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Akhil Amar on Scalia & Garner (and Ed Whelan and Bryan Garner on Amar)
Michael Ramsey

Akhil Amar reviews Scalia & Garner' Reading Law: Originalist Sin: The new book by Antonin Scalia and Bryan Garner is very sure of itself -- in fact, far too much so.

Ed Whelan comments: Akhil Amar's "Mangling" of Scalia/Garner Book, Part 1 and Part 2.  From the introduction:

Amar’s primary claim in his review—one that consumes more than half its pages—is that Scalia and Garner have “badly misstated the matter” of the “absurdity doctrine” by offering a “reading of Blackstone [that] is flatly erroneous.” For Amar, their supposed “misstat[ement of] the venerable Blackstonian doctrine of absurdity”—indeed, their “mangling of some of Blackstone’s most notable passages”—“raises questions about the general reliability of Reading Law as a work of sound scholarship.”

Unfortunately, it is Amar who mangles his reading of what Scalia and Garner have to say on the absurdity doctrine. ...

As an aside: Mike Rappaport and I debated the absurdity doctrine a while back, see here (me), here (Rappaport),  here (me) and here (Rappaport), with assistance from Michael Stern and Seth Barrett Tillman.  Ed Whelan's thoughts on absurdity, in part 2 of his post on Amar, seem right to me.

As a further aside, as Ed Whelan notes, Bryan Garner had this rather harsh review a while back of Professor Amar's recent book America's Unwritten Constitution: America's Nonexistent Constitutions.  From the conclusion:

What Amar wants is an oxymoron: “staying true to the written Constitution while going beyond it.” Go any which way you like, as long as your interpretations are “rights-expanding” (left-leaning) and overbroad. You can’t go wrong.

I recognize that Amar has a copious, wide-ranging, and stimulating intellect. The book is full of insights that could be put to good use. It’s just that Amar hasn’t done so. He has tried as strenuously as any other like-minded scholar to undo the old doctrine that a written constitution is permanent.

But, returning to Professor Amar's review, what strikes me about it (and, even more so, about an earlier review by Richard Posner) is how petty it is.  As Ed Whelan notes, the main point of the review seems to be that Scalia and Garner misread Blackstone's view of the absurdity doctrine, an issue that takes up about five pages in a 400-plus-page book.  And as Whelan further points out (correctly, I think), Amar's criticism is misplaced because Scalia and Garner don't purport to be describing Blackstone's view.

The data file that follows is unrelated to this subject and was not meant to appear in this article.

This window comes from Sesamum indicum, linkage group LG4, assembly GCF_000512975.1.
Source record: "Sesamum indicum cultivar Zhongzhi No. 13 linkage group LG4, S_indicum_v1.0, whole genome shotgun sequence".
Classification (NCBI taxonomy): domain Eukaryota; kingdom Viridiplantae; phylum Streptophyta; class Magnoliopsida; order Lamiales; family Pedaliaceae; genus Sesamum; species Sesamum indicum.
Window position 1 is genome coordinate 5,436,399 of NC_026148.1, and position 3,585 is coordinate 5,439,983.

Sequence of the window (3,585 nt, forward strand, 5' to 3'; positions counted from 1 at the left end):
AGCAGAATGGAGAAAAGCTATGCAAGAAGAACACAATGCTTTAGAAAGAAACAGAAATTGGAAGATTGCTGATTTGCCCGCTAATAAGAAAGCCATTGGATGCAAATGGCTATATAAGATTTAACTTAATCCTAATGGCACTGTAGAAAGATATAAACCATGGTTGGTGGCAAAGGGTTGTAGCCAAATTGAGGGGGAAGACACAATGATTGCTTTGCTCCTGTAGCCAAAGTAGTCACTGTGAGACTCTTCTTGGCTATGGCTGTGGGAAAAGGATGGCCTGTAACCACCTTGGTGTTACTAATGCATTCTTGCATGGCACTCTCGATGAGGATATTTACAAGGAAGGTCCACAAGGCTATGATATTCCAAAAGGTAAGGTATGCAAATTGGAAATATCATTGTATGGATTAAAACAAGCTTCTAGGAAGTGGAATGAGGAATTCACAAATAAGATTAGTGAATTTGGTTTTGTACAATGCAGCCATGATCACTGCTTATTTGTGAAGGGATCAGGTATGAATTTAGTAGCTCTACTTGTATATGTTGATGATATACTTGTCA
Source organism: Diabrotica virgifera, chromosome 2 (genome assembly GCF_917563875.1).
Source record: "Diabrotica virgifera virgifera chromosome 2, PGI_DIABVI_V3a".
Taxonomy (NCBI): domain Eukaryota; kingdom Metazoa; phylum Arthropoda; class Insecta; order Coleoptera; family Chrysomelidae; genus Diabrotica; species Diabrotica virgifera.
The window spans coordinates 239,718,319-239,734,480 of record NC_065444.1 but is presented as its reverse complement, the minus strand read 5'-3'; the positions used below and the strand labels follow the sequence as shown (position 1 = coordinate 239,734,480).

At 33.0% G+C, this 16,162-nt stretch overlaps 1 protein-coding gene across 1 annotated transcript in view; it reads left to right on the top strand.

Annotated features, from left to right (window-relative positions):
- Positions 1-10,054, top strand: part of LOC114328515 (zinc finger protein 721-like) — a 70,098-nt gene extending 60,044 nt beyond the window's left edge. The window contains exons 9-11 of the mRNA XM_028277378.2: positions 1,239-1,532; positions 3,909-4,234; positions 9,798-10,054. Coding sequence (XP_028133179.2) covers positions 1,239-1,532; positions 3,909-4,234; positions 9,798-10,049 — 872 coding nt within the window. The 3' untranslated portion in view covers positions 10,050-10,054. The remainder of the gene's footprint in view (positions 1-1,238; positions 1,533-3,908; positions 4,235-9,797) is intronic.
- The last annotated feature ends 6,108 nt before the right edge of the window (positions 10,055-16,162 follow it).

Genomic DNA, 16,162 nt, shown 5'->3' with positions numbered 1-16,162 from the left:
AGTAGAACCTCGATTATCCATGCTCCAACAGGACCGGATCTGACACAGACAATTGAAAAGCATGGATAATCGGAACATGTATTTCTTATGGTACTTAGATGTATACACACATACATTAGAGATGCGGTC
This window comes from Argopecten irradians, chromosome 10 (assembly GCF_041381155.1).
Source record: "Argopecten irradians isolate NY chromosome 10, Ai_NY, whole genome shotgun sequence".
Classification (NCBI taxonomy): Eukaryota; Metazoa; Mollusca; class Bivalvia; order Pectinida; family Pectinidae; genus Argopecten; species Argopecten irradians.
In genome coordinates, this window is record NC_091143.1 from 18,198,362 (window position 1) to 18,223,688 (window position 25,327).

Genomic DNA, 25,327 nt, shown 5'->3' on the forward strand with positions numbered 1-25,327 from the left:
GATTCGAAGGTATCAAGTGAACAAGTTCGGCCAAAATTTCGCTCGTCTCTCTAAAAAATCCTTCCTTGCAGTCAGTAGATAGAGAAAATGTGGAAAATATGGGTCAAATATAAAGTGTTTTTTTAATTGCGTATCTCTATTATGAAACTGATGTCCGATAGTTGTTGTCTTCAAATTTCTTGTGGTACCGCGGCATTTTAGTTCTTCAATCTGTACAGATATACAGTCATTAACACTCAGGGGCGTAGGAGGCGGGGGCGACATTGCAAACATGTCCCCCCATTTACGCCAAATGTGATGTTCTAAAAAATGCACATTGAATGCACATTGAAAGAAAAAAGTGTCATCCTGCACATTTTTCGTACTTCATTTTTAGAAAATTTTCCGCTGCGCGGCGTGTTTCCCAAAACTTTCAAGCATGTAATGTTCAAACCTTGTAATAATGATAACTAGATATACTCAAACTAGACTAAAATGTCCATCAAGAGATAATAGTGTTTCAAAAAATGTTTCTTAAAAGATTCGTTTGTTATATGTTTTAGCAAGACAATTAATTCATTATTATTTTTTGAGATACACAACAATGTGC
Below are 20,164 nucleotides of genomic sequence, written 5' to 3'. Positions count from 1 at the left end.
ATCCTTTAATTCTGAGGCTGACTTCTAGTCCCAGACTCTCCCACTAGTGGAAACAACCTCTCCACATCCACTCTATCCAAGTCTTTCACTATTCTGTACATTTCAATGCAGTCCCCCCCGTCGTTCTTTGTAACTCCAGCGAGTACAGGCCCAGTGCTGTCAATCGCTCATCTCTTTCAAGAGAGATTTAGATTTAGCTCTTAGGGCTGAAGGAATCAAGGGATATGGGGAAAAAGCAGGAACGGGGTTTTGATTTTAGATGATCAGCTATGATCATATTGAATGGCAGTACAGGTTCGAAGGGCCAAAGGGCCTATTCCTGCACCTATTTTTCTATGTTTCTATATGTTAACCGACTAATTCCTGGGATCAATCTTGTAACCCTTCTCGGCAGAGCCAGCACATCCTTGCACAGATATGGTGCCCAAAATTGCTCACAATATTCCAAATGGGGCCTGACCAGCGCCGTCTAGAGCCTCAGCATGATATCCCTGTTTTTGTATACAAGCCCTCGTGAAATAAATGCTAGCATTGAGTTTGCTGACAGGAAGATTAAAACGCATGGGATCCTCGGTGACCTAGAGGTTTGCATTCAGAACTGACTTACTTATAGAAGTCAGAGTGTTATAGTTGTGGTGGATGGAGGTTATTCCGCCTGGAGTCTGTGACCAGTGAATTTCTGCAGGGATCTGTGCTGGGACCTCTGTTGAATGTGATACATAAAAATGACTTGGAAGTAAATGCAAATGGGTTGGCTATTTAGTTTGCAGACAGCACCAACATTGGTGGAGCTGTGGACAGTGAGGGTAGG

Surely there are more weighty criticisms of Scalia and Garner.  Here is one, exemplified by the book's treatment of the absurdity doctrine but generalizable to the whole book.  Scalia and Garner attempt to set forth a definitive list of canons of interpretation (including the absurdity doctrine) that are applicable generally to the interpretation of legal texts.  Where do these canons come from?  The book never sets out a methodology for identifying them.  They seem to be what the authors think are the "best" canons.  At times the authors try to link them to longstanding and consistent judicial practice, but that linkage is impressionistic, not systematic.  For the absurdity canon, for example, Scalia and Garner say it "must be subject to two limiting conditions," for which they cite Joseph Story, a modern law review article, and some twentieth century cases (pp. 237-38); as Ed Whelan says (contra Amar), they do not rely on Blackstone.

Especially as applied to interpretation of the Constitution, why should these scattered citations be sufficient?  If we are trying to determine how the founding generation would have read a constitutional provision, wouldn't Blackstone (or other eighteenth-century sources) be the right place to look?  Or if we are looking for the "best" form of the canon (rather than the one generally accepted at the time the text was written), then (a) how is that consistent with the idea "that a written constitution is permanent"?; (b) how does one define "best" in this context?; and (c) in any event, who cares what Justice McKenna said in 1913 [see p. 238, footnote 14]?

To be clear, I think Scalia and Garner are probably right about the absurdity doctrine, as they are probably right about most of their canons.  But the book is systematically underdeveloped on the sources of the canons it proclaims.  It's disappointing that academic reviewers are mostly inclined to nitpick (and to nitpick not very effectively) instead of engaging the deeper questions the book raises.